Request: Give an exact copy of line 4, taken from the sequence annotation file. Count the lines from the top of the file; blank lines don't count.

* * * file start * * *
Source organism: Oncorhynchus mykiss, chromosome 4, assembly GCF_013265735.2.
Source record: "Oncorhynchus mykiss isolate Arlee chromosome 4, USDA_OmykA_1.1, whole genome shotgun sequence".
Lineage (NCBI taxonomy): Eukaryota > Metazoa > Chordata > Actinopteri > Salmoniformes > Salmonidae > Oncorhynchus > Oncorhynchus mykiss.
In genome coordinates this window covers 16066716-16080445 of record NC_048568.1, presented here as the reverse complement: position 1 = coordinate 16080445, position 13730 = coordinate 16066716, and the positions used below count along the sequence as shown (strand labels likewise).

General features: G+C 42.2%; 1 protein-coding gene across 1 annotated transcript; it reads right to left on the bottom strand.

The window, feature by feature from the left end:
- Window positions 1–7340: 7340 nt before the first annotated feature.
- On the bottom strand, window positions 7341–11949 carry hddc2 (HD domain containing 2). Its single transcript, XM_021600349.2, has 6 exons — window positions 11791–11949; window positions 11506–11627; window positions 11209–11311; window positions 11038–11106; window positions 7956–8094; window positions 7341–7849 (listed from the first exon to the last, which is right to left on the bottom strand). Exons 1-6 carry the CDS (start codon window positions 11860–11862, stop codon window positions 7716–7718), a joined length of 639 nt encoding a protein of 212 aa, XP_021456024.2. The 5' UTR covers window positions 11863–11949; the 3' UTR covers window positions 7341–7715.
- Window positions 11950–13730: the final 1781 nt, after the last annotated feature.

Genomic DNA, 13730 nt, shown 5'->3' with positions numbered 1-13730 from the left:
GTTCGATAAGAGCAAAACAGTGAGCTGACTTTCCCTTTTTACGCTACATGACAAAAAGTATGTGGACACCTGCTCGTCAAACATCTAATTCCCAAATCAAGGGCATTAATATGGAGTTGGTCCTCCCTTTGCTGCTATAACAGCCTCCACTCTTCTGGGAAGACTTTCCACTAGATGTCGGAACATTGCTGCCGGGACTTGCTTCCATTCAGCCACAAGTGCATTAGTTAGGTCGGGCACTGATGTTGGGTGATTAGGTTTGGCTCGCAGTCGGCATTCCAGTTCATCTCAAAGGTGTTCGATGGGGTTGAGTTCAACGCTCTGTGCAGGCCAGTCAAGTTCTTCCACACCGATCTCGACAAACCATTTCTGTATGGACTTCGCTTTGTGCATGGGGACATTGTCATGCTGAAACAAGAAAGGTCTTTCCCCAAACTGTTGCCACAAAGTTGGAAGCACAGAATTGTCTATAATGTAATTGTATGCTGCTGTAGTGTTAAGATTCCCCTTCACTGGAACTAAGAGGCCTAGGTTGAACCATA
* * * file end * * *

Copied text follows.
In genome coordinates this window covers 16066716-16080445 of record NC_048568.1, presented here as the reverse complement: position 1 = coordinate 16080445, position 13730 = coordinate 16066716, and the positions used below count along the sequence as shown (strand labels likewise).